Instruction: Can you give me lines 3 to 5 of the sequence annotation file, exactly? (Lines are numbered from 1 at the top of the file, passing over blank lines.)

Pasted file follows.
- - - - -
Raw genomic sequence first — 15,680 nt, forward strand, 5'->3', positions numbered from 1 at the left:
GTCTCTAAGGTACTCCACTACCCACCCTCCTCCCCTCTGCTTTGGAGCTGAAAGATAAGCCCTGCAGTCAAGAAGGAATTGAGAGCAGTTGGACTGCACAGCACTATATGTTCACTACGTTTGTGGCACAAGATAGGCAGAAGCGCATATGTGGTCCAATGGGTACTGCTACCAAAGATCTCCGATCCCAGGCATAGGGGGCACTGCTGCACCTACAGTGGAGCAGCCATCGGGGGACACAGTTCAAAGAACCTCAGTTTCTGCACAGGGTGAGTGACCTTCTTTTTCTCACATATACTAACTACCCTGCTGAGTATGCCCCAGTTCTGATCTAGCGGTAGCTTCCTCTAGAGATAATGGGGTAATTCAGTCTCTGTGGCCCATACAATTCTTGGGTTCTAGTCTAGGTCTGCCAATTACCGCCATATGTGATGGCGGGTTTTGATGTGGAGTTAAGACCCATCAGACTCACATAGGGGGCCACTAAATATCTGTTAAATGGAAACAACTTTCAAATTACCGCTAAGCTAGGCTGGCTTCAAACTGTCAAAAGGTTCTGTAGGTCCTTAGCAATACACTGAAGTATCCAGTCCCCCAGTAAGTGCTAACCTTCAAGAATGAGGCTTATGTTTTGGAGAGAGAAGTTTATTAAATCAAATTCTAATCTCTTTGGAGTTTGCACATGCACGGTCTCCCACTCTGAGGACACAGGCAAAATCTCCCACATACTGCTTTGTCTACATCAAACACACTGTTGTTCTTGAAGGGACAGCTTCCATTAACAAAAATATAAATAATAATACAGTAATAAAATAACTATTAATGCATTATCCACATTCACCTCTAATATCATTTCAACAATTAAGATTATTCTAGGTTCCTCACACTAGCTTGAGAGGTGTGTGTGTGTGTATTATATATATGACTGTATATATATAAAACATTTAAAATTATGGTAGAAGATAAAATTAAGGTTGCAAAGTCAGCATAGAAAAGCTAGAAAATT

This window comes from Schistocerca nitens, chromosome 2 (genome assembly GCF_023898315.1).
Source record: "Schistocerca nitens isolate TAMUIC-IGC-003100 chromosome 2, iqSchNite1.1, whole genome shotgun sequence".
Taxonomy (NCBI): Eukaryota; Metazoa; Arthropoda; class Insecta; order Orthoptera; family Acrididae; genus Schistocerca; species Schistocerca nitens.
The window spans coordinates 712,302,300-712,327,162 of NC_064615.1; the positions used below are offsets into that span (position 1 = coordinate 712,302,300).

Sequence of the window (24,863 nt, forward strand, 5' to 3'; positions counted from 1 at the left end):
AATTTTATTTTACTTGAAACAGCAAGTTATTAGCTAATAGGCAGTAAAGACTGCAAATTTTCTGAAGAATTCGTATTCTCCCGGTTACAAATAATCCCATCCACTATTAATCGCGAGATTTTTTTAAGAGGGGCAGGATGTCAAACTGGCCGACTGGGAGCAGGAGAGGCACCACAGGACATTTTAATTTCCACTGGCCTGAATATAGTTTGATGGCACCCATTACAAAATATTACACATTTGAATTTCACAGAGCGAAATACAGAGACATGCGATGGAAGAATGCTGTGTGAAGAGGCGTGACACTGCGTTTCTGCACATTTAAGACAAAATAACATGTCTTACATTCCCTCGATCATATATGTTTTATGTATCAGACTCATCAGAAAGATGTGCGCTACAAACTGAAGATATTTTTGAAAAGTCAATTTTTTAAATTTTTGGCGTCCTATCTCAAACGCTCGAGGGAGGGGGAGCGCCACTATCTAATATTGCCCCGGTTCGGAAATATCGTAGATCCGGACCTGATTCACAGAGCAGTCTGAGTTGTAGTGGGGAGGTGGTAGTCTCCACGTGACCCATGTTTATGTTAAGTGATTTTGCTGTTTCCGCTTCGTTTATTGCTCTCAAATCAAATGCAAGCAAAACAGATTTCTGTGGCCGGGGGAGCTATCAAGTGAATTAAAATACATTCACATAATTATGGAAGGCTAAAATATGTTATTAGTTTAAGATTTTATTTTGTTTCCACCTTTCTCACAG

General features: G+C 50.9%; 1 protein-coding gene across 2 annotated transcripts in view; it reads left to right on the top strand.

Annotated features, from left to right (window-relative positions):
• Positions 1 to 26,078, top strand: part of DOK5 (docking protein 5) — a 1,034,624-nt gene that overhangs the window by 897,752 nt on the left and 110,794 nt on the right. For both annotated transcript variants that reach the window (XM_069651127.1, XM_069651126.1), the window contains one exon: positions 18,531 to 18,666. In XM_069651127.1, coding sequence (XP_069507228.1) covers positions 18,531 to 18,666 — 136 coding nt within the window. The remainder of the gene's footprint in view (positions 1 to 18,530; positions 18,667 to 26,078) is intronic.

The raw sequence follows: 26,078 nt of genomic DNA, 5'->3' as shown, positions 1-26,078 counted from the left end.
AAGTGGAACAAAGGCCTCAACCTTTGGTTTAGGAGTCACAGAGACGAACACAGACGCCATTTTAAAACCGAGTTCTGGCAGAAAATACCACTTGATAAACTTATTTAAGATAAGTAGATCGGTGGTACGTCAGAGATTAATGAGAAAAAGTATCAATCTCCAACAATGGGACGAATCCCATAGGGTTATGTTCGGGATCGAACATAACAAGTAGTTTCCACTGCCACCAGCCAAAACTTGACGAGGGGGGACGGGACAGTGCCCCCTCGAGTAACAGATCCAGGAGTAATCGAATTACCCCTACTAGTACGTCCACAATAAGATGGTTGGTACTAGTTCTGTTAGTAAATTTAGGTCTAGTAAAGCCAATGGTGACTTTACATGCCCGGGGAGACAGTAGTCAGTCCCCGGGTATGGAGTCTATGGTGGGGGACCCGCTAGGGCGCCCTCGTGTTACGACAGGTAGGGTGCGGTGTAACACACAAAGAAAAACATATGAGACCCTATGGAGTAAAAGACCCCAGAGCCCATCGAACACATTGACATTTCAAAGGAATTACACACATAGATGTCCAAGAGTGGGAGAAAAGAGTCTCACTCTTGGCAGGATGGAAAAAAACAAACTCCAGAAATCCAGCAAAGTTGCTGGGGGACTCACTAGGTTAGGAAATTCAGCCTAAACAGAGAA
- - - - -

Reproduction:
This window comes from Schistocerca nitens, chromosome 2 (genome assembly GCF_023898315.1).
Source record: "Schistocerca nitens isolate TAMUIC-IGC-003100 chromosome 2, iqSchNite1.1, whole genome shotgun sequence".
Taxonomy (NCBI): Eukaryota; Metazoa; Arthropoda; class Insecta; order Orthoptera; family Acrididae; genus Schistocerca; species Schistocerca nitens.